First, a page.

58 S.E. 963 (S.C. 1907), Horn v. Southern Ry.
|Citation:||58 S.E. 963, 78 S.C. 67|
|Opinion Judge:||WOODS, J.|
|Party Name:||HORN et al. v. SOUTHERN RY.|
|Attorney:||Sanders & De Pass, for appellant. De Pass & De Pass, for respondents.|
|Case Date:||September 03, 1907|
|Court:||Supreme Court of South Carolina|
Appeal from Common Pleas Circuit Court of Spartanburg County; Klugh, Judge.
Action by Mary Louisa Horn and Ben Horn against the Southern Railway. Judgment for plaintiffs. Defendant appeals. Affirmed
The plaintiff Mary Louisa Horn, her husband, John Horn, and her adult sister on March 5, 1905, were passengers from Union to Jonesville on the defendant's train. The action was brought for injuries alleged to have been received by the plaintiff in a fall due to the turning of a stool placed on the ground to aid passengers in alighting.
The plaintiff testified she had several parcels, and asked the conductor to help her when she reached Jonesville; that her husband preceded her in getting off the train with their baby in his arms; that neither conductor nor porter rendered her any assistance; that, when she stepped from the car with a clothes case in one hand, a hat and umbrella in the other, the stool turned and threw her to the ground because it was not set in the right place; that the conductor was standing on the ground where the passengers were alighting, saw her fall, and, so far from offering her assistance, actually laughed at her. The conductor testified he had no recollection of the request for assistance; that he did take the arm of the plaintiff as of other women to aid them in stepping off; that the stool was placed in exactly the proper place, but he observed the plaintiff come down the steps looking over at the crowd, and not at the stool; that the plaintiff merely staggered around without falling, and made no complaint whatever. He denied laughing at the plaintiff. His testimony that a number of other passengers had preceded the plaintiff and alighted in safety was not disputed. There was some evidence that the place where the car stopped was not quite level, but this was denied by the conductor.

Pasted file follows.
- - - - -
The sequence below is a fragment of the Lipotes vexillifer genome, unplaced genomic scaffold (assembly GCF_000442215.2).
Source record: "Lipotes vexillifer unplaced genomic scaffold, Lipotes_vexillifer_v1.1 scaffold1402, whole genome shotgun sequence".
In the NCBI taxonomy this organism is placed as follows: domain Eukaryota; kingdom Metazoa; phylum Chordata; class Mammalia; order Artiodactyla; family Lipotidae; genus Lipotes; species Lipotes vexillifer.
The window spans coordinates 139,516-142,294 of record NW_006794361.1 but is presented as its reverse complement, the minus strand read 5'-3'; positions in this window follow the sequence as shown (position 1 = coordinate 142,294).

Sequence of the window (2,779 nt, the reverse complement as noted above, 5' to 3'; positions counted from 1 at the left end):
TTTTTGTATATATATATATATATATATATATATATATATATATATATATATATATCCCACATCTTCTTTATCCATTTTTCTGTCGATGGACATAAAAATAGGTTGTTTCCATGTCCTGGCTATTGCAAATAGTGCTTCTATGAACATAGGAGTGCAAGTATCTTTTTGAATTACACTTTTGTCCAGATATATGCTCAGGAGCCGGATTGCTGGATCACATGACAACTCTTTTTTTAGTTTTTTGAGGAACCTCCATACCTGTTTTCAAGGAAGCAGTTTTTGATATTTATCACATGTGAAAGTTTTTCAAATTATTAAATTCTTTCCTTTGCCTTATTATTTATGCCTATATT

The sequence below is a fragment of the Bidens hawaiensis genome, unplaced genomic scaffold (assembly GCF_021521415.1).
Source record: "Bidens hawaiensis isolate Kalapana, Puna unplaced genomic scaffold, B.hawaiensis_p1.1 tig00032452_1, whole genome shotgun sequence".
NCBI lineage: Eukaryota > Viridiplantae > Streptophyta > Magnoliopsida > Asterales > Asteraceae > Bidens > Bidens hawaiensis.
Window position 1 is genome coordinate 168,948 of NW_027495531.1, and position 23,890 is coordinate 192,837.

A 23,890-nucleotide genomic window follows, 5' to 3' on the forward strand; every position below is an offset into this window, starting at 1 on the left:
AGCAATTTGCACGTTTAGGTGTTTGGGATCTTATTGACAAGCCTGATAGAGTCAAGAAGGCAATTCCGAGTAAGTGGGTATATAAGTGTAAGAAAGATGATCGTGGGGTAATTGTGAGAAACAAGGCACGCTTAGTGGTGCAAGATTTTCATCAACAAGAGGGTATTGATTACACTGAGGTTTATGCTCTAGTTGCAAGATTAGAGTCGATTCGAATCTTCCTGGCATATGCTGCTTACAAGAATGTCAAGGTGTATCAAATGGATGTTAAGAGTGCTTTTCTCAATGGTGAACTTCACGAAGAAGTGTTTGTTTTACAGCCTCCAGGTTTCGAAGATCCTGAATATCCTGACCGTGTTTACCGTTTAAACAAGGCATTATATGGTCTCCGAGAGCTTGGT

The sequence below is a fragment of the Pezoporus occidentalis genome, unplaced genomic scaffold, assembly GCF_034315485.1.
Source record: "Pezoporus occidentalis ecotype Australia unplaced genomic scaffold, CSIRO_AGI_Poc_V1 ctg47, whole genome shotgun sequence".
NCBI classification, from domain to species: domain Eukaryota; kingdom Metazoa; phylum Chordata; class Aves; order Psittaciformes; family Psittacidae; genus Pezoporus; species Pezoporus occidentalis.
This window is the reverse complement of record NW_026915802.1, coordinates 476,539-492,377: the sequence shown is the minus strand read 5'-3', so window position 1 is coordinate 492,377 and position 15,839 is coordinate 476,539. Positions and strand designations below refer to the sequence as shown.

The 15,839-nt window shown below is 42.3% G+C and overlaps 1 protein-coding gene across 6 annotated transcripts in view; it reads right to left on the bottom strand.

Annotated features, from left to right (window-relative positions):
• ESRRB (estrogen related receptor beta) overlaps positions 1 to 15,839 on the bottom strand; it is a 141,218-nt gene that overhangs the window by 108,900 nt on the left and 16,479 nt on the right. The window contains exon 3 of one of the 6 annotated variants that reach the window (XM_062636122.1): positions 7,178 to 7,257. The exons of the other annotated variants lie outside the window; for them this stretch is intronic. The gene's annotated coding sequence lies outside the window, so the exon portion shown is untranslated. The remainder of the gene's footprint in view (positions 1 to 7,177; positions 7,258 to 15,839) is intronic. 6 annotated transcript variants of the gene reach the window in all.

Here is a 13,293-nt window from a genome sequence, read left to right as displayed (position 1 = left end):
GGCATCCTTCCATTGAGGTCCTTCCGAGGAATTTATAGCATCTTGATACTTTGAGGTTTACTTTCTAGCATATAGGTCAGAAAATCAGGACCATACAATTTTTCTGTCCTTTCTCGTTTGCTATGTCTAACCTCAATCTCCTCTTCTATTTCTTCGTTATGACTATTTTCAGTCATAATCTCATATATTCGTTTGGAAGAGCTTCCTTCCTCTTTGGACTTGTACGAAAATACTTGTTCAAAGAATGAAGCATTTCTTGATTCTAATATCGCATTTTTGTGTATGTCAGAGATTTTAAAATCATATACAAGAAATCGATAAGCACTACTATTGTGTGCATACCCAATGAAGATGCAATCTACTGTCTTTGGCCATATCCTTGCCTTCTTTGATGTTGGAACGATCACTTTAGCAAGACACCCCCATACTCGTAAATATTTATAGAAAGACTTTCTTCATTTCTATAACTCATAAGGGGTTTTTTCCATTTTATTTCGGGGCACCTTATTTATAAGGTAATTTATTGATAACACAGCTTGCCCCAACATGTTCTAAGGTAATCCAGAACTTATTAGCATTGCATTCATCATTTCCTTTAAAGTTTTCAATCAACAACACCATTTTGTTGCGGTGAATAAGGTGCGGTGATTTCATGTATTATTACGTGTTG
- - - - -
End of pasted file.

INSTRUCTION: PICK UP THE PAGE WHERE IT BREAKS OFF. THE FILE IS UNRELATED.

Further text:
This statement makes the issues of fact sufficiently clear. The jury found a verdict in favor of the plaintiff for $800. The appeal relates to alleged errors in the charge of the circuit judge. We do not think there is any ground upon which this court can interfere with the judgment.
1. [78 S.C. 69] In imposing upon the defendant the burden of proving contributory negligence by a preponderance of the evidence, the circuit judge by a verbal slip...
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